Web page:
election security

Russia's trolling specialists have evolved their disinformation and agitation techniques to become subtler and tougher to track, according to new research unveiled on Thursday.

A cache of Instagram posts captured by researchers showed that the Russians were "better at impersonating candidates" and that influence-mongers "have moved away from creating their own fake advocacy groups to mimicking and appropriating the names of actual American groups," wrote Young Mie Kim, a University of Wisconsin professor who analyzed the material with her team.

When primary voters go to the polls in South Carolina on Saturday, they'll be the first in the nation to use all-new voting equipment. It's one of about a dozen states replacing all or most of their voting machines this year, in part because of security concerns after Russian interference in the 2016 election.

South Carolina officials are eager to emphasize the reliability of their state's equipment following the Iowa caucuses debacle, where a flawed app delayed the reporting of accurate results for weeks.

At the Schweinhaut Senior Center in suburban Maryland, about a dozen seniors gather around iPads and laptops, investigating a suspicious meme of House Speaker Nancy Pelosi.

Plastered over her image, in big, white block letters, a caption reads:

"California will receive 13 extra seats in Congress by including 10 million illegal aliens in the 2020 U.S. Census."

voting booths
John Minchillo / Associated Press

Voting rights advocates, computer security experts and some county elections officials gathered at the Ohio Statehouse for a cybersecurity initiative. And some say they feel like they have the information they need to protect Ohio’s upcoming primary.

Attorney General William Barr has issued new restrictions on opening investigations into politically sensitive individuals or entities, including a requirement that he approve any inquiry into a presidential candidate or campaign.

Barr outlined the new policies in a three-page memo obtained by NPR as the Democratic primaries are underway and the country gears up for November's presidential vote. The memo was first reported by The New York Times.

Russia's attack on the 2016 presidential election caught then-President Barack Obama off guard, and he and advisers were partly paralyzed with indecision over how to respond, a new Senate report concludes.

The study by the Senate Select Committee on Intelligence found that the government was "not well-postured" at the time Obama's administration began to detect and assess the wave of active measures launched by Russia against the presidential race.

Secretary of State Frank LaRose and board of elections officials at his press event on February 5, 2020.
Karen Kasler / Statehouse News Bureau

Franklin County is among the 90% of Ohio counties considered compliant with the Secretary of State’s order to improve election security. Just eight counties are considered incomplete, with two weeks until voters start casting early ballots for the March presidential primary.

Local governments across the United States could perform a simple upgrade to strengthen voters' confidence that they are what they say they are: use websites that end in .gov.

Federal officials control the keys to the ".gov" top-level domain, making it less likely that somebody could get one fraudulently and use it to fool people.

Domains that end in .com or .org, meanwhile, could be set up by attackers to try to intercept users seeking information from real sources.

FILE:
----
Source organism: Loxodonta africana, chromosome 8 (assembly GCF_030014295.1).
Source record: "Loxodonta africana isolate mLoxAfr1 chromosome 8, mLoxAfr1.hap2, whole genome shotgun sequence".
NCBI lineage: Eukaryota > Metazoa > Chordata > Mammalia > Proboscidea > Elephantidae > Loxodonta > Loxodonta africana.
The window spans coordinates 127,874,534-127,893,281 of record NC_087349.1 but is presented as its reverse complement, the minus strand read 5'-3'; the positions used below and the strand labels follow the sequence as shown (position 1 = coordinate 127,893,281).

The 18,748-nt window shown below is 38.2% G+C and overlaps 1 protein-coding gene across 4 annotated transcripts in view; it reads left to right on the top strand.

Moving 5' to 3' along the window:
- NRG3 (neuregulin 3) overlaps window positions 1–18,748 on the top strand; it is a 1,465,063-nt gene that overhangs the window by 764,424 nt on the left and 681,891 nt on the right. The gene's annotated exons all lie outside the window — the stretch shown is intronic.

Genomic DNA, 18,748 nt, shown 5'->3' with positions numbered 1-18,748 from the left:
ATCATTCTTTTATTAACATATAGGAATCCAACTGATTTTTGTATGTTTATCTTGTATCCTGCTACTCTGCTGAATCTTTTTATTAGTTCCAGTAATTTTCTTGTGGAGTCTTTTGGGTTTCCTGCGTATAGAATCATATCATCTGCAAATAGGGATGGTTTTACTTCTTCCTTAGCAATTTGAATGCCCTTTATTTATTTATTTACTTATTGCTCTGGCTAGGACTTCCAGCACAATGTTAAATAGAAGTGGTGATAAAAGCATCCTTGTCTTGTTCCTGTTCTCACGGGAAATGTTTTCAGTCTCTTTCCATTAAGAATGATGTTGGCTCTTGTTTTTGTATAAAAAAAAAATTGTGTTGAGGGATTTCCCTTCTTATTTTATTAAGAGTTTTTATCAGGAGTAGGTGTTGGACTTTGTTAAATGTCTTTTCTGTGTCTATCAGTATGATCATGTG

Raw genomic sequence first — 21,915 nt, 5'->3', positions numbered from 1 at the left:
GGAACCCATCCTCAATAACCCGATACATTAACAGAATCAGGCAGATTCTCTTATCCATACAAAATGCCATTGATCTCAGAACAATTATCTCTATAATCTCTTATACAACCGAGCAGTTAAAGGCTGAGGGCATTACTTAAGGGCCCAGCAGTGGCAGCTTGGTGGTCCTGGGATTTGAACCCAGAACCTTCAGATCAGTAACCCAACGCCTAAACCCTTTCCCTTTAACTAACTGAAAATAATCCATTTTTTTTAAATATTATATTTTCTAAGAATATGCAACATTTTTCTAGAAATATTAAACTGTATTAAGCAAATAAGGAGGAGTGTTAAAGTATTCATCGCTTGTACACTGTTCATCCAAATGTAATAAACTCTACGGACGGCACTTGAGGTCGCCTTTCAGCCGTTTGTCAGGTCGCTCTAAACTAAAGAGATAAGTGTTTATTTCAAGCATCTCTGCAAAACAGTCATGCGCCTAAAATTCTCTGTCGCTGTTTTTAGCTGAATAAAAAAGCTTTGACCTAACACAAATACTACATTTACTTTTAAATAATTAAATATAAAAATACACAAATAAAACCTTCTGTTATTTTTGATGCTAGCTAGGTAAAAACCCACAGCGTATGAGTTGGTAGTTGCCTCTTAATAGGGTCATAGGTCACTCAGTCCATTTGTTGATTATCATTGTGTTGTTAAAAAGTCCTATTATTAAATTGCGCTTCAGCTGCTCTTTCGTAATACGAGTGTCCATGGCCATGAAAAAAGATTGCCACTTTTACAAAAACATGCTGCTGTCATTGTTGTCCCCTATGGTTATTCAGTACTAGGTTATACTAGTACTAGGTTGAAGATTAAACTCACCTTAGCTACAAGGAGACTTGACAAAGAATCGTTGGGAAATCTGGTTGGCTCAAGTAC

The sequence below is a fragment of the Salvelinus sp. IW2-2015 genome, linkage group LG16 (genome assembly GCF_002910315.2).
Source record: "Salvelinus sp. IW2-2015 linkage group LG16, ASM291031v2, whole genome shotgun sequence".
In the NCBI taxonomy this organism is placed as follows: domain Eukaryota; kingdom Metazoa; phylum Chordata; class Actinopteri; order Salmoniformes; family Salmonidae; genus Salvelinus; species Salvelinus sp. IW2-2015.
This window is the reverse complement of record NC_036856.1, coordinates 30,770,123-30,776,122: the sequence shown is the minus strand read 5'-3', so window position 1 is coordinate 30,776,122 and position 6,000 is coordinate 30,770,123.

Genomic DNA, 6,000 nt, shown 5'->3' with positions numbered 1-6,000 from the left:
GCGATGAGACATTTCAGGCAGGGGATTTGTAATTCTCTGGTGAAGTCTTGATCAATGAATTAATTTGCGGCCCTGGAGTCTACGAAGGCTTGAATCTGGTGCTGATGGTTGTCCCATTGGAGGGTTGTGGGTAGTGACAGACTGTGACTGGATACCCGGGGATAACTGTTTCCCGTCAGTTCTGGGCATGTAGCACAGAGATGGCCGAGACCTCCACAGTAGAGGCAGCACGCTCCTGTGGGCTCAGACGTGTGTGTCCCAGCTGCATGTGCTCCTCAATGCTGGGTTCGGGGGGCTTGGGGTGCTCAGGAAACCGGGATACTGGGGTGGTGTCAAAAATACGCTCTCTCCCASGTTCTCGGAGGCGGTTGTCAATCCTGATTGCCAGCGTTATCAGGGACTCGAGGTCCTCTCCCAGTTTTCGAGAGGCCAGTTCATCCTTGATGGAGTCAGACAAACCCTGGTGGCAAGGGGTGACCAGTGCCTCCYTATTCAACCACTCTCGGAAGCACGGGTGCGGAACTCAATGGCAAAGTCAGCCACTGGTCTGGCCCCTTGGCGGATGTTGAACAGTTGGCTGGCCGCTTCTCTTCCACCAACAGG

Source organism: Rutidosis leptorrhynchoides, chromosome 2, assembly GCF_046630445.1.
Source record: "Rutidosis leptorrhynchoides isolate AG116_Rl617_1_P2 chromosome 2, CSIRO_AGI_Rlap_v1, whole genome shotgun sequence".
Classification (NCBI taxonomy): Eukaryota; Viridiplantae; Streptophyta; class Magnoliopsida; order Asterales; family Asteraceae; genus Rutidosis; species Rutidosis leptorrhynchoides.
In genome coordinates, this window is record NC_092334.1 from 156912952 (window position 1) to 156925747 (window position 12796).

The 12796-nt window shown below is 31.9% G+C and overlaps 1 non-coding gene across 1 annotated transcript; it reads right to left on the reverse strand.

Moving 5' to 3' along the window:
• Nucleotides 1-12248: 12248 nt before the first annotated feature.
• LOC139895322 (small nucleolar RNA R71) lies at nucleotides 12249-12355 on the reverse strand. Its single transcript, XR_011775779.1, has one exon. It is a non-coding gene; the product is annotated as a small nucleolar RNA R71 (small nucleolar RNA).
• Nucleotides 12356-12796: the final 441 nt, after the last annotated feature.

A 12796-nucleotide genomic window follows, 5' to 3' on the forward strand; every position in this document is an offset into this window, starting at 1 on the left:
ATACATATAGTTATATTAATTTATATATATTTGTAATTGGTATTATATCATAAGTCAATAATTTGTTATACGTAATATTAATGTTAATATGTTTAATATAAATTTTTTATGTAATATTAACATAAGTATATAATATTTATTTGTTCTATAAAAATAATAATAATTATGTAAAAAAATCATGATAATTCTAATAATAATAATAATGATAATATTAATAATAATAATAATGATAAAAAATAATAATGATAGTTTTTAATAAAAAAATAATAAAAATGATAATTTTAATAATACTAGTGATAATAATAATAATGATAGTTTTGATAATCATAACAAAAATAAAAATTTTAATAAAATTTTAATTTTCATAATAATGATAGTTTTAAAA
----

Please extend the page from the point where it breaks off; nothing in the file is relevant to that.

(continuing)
Paranoia is the best strategy for political campaigns when it comes to digital security. After all, who can forget the massive hack of the Hillary Clinton campaign's emails during the last presidential election and its embarrassing consequences?

The reelection campaign of Maine Sen. Angus King took this to heart. Lisa Kaplan, King's digital director, regularly sent out fake emails to her staff to "see who would click on them." Those emails during the 2018 campaign looked real — but they were not.

Top election officials from all 50 states are meeting in Washington this week to prepare for 2020 — a gathering amid widespread concern over whether the upcoming elections will be fair and accurate, as well as free of the kind of foreign interference that marred the 2016 campaign.

Ohio Sec. of State Frank LaRose is implementing a new voter registration form for Ohioans who are about to be removed from the rolls.
Ohio Senate

Legislation meant to improve Ohio’s defenses against cybersecurity attacks goes into effect Friday.

Weeks before the first votes of the 2020 presidential election, Americans report a high level of concern about how secure that election will be and worry about the perils of disinformation, according to a new NPR/PBS NewsHour/Marist Poll.

Forty-one percent of those surveyed said they believed the U.S. is not very prepared or not prepared at all to keep November's election safe and secure.

Updated at 6:15 p.m. ET

The FBI says it plans to warn state and local election officials if it discovers cyberattacks this year. It hopes the new policy will build new bridges to more authorities involved with election security.

The federal government has been criticized for poor communication with election officials during and since the Russian attack on the presidential election in 2016.

Ohio Secretary of State Frank LaRose is ordering county elections officials to be on guard for the possibility of a cyber attack from Iran after entities have seen an increase in suspicious cyber activity around the country.

Ohio Secretary of State Frank LaRose says the state’s voting systems are secure and ready for 2020. But Jen Miller of the League of Women Voters is concerned about voter turnout.

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